An Introduction

I had no idea who she was.

She was reading an excerpt from a book that was printed in a magazine we had all gathered to celebrate.

“Hunger is very personal. At first, it even tricks you into feeling guilty over your own misery, guilty for your human lack of grace. It holds your wrists tightly in its bony fingers; it breathes its foul breath into your gaping mouth as you sleep.”

When she finished she sat down next to me. I asked her if she knew where I could get the book. She immediately opened her pocketbook and pulled out three small volumes, checking the inside covers to remind herself which copy was to be gifted to whom.

“I’ll give you this copy, just wait,” she said, “I need to write a note to myself,” and she did on the second blank page, the one left to balance the signatures at the printers, and tore it out to put it back in her pocketbook with the remaining volumes.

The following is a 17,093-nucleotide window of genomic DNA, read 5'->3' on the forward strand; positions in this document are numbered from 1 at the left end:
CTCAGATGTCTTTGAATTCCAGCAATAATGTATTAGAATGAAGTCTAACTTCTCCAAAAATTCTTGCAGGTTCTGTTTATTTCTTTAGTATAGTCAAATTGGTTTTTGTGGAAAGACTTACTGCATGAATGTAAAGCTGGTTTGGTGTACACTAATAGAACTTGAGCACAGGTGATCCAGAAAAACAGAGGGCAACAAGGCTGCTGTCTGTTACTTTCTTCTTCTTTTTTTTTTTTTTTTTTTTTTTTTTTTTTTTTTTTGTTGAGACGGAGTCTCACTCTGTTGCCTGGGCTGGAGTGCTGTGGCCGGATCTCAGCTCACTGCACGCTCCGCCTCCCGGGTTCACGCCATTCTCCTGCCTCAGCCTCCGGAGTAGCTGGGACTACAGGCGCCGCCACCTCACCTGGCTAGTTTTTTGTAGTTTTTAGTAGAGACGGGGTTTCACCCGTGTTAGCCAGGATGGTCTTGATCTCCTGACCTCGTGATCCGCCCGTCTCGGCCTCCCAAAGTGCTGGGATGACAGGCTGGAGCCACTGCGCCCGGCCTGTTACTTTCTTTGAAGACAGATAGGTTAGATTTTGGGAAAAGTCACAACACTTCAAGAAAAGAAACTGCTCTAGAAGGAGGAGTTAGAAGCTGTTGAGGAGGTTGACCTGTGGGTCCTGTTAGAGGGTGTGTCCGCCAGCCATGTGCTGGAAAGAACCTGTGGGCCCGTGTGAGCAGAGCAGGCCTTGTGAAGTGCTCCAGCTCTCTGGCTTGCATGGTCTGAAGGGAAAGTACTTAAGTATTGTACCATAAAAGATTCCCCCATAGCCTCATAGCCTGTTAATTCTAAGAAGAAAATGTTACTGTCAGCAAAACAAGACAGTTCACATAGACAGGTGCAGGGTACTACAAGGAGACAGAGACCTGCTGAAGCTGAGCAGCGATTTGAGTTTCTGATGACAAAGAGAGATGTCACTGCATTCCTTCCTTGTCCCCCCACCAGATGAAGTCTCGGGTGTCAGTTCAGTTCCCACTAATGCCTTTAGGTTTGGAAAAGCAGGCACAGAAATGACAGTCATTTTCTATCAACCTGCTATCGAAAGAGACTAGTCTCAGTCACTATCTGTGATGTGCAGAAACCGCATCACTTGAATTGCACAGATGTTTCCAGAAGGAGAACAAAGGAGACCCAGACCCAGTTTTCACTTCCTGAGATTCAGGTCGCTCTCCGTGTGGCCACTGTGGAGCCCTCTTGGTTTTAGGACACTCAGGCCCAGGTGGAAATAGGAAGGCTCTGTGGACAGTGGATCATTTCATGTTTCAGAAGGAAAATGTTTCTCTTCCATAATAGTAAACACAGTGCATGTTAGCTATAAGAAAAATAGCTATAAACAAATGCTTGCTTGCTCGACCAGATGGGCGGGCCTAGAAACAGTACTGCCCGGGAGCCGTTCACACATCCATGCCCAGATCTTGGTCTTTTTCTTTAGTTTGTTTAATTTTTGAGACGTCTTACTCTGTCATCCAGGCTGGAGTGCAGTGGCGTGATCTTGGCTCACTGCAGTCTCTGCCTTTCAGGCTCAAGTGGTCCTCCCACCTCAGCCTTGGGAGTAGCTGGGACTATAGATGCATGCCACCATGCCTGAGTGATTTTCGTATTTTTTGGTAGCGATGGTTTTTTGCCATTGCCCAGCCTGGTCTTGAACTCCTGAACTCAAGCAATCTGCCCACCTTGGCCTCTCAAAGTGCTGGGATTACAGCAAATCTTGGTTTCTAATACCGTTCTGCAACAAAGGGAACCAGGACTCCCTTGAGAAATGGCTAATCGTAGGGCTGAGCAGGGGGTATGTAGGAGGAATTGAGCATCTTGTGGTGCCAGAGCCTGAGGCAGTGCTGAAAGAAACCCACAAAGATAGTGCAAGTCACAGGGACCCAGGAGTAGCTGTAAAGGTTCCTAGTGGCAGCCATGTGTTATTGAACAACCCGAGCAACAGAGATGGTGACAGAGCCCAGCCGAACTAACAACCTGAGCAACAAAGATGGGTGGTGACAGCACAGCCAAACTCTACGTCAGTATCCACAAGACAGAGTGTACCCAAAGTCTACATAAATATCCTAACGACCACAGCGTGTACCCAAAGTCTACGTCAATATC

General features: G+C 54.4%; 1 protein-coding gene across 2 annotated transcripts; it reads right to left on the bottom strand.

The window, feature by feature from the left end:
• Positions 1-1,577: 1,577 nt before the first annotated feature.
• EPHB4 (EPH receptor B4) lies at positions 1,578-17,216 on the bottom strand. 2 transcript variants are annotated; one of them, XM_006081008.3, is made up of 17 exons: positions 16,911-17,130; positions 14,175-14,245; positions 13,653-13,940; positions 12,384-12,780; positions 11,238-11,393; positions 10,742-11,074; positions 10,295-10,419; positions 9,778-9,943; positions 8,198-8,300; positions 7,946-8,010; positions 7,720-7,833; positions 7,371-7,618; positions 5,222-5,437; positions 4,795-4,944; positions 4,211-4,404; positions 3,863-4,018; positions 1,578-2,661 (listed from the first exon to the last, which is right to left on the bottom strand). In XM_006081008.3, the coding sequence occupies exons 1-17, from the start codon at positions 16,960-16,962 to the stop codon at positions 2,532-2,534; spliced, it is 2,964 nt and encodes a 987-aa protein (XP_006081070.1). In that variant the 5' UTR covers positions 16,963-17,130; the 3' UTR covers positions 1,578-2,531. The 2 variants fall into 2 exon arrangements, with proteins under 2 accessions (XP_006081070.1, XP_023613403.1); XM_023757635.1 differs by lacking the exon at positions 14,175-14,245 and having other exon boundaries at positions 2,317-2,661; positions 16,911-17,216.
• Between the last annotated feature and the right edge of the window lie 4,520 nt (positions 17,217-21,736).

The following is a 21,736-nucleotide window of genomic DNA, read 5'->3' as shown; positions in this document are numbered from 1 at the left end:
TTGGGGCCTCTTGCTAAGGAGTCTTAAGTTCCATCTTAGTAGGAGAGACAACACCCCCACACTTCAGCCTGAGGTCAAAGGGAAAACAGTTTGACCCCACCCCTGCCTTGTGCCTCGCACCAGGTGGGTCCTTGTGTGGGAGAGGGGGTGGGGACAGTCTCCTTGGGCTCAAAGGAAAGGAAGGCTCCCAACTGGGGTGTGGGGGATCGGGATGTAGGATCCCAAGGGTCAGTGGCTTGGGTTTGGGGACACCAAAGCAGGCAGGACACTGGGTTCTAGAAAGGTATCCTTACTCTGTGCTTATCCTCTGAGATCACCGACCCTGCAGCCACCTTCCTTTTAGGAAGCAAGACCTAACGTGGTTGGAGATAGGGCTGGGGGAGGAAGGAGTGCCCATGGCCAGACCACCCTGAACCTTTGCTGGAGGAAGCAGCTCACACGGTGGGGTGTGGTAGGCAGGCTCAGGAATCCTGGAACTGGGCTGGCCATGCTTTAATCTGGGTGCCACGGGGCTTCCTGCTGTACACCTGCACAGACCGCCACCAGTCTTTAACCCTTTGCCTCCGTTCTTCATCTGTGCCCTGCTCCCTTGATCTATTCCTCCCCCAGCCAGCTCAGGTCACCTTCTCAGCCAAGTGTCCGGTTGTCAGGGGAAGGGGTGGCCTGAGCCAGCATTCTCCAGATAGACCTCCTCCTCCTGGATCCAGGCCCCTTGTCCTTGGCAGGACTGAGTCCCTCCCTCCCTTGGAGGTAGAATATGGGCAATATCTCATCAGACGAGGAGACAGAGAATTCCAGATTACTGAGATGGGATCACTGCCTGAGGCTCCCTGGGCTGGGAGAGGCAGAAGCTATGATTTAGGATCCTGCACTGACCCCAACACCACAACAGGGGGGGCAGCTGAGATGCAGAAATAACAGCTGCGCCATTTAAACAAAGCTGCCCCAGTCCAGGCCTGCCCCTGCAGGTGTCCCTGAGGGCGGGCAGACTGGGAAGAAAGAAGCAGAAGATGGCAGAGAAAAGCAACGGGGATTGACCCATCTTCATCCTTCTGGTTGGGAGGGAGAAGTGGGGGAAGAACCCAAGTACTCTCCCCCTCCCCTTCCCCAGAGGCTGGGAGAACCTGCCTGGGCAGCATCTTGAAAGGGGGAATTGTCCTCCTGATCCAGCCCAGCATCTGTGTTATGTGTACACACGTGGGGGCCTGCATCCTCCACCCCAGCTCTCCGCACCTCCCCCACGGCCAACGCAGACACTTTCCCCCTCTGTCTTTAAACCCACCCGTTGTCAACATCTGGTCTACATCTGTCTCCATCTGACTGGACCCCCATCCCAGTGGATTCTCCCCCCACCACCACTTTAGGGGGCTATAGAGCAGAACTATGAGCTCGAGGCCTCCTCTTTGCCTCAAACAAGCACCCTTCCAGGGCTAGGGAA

It was when she handed me the little book that it dawned on me that she was its author. The surprise stopped up my voice and we sat next to each other quietly, politely clapping from time to time, as others read and spoke and performed.

As the evening was wrapping up she moved to leave and stopped with her face very close to mine and asked, “What do you do?”

“I write kids’ stuff.”

She swooped in and kissed my cheek, enough of our cheeks touching that I could feel her cheek’s pillowy softness, the kind of softness only your Italian great-aunt’s cheek could have, and I reflexively returned the kiss.

“Keep writing,” she said, leaving immediately and disappearing into the Manhattan night with its neon stars.

I found her name on the book’s cover: GIOIA TIMPANELLI. Dean of American Storytelling.

Kids’ stuff? I thought to myself. Fairy tales aren’t kids’ stuff.

For anyone who shares that sentiment, I created The Golden Goose Eggs to act as a repository providing fairy tales without the lame-isms to all would-be adventurers living in a world where using “fairytale” in place of “naive” or “unrealistic” or “irrelevant” isn’t in vogue anymore: living happily ever out there is.